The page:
German exports and imports rebounded in June, suggesting the West's standoff with Russia over Ukraine is not seriously hurting Europe's largest economy.
New data from the Federal Statistics Office showed seasonally adjusted imports rose by 4.5% in June, their strongest monthly increase since November 2010 and a bounce back from a sharp drop in May.
Exports rose by 0.9%, nearly double the rate expected by economists in a Reuters poll.
For the second quarter as a whole, the figures showed exports increasing marginally compared to the first three months of the year and imports falling.
But even with a marginal boost from trade, some economists see a chance of a contraction in gross domestic product when data for the second quarter is released next Thursday.
German trade groups are also warning of further trouble from the escalating showdown with Russia.
According to a Reuters poll, the preliminary GDP data is expected to show the economy stagnated in the second quarter after powering ahead in early 2014 due to mild weather.
But a growing chorus of economists is now predicting that the economy could actually contract for the first time since late 2012.
Other data this week has disappointed, with industrial orders suffering their sharpest fall in nearly three years due to weak euro zone demand and below-average bulk orders, and output undershooting forecasts with only a modest rise.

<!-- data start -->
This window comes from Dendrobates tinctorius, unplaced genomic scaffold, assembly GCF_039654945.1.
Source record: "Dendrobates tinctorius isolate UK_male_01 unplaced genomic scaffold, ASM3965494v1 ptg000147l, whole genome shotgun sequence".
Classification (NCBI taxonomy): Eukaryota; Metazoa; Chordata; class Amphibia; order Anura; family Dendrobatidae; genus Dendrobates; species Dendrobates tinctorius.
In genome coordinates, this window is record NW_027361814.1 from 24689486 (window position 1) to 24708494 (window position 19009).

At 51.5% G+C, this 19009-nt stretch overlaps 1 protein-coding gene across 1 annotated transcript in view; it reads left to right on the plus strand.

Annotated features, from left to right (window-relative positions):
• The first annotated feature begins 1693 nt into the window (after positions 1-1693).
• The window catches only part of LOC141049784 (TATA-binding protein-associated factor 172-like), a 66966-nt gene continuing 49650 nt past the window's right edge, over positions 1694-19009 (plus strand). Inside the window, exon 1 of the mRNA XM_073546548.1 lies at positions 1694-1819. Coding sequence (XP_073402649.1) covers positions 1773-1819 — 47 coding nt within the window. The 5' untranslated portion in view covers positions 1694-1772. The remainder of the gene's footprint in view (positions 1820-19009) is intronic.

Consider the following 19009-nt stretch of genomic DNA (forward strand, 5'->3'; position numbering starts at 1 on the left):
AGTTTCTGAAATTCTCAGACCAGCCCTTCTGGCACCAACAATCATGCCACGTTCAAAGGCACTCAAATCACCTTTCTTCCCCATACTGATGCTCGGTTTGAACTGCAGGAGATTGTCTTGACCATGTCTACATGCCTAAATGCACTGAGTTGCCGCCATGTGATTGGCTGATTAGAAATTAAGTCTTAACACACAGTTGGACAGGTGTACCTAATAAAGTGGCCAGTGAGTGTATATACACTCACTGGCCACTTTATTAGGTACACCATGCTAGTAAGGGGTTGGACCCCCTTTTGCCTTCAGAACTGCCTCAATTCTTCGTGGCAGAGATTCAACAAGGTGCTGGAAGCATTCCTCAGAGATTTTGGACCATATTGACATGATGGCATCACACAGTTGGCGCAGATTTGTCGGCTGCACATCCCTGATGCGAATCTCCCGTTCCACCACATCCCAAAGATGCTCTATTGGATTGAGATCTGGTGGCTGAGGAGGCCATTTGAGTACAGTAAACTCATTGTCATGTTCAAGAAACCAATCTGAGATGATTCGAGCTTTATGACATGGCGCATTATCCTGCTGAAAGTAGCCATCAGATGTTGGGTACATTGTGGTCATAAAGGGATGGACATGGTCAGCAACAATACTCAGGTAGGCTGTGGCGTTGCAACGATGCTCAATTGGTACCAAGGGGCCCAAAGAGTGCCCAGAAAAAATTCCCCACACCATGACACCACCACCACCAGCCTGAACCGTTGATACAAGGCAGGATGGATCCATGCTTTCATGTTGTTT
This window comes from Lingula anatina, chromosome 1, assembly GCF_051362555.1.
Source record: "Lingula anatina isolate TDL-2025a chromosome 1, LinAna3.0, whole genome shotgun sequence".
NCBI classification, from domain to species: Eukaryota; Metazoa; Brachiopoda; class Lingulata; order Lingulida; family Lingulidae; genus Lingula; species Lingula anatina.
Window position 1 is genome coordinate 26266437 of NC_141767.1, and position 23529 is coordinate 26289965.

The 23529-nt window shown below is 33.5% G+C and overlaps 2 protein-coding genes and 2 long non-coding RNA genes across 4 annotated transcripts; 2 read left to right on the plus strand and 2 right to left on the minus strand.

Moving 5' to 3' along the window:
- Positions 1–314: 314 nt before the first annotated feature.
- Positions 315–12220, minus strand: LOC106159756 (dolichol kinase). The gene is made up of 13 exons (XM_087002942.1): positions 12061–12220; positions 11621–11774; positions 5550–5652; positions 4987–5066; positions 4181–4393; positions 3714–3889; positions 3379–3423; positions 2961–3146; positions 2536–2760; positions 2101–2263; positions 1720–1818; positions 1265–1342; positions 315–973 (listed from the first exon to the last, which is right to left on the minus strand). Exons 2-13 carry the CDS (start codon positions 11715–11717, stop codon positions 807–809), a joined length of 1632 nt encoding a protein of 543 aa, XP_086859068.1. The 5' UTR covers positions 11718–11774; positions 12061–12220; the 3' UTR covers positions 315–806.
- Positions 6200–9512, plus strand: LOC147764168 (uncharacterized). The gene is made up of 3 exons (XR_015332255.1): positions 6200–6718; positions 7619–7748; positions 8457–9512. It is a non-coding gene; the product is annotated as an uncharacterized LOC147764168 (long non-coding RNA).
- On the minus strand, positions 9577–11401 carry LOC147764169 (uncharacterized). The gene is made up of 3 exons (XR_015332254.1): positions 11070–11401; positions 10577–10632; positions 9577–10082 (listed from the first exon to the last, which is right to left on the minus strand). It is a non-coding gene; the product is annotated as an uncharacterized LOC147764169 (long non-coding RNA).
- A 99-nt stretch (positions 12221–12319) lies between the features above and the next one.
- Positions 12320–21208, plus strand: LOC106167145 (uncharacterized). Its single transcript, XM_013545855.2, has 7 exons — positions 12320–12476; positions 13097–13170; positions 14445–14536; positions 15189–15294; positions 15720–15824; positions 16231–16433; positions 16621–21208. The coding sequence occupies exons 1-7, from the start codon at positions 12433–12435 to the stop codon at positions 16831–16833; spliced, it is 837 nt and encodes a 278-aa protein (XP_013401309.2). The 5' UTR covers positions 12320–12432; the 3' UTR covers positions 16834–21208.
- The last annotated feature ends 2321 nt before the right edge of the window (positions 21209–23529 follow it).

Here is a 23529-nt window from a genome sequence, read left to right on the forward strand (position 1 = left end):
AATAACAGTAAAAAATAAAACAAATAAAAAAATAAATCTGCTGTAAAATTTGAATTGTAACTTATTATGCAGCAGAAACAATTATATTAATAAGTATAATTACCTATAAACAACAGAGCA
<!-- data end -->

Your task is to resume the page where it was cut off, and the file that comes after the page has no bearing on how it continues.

Russia banned many Western food imports yesterday in response to economic sanctions unveiled by the US and Europe over Moscow's support for rebels in eastern Ukraine.
Russian exports, which make up about 3.3% of total German exports, fell by around 15% in the first five months of 2014 compared with the same period last year.
About 10% of exporting firms in Germany ship their goods to Russia and some of them, including defence firm Rheinmetall and generic drugmaker Stada warned this week about a hit to business from the standoff between the West and Moscow.
Some German firms have complained of weak demand in other overseas regions too. Beiersdorf, the makers of Nivea skin cream, said that growth in emerging markets was stuttering.
Truck maker MAN has pointed to falling orders in major South American markets.
A breakdown of unadjusted data showed exports to the euro zone climbed by 0.3% in June compared to the same period last year, while exports to countries outside of Europe were down 0.9%.
Germany's trade surplus narrowed to €16.2 billion from €18.8 billion the previous month. The consensus forecast in a Reuters poll had been for it to shrink to €17.5 billion.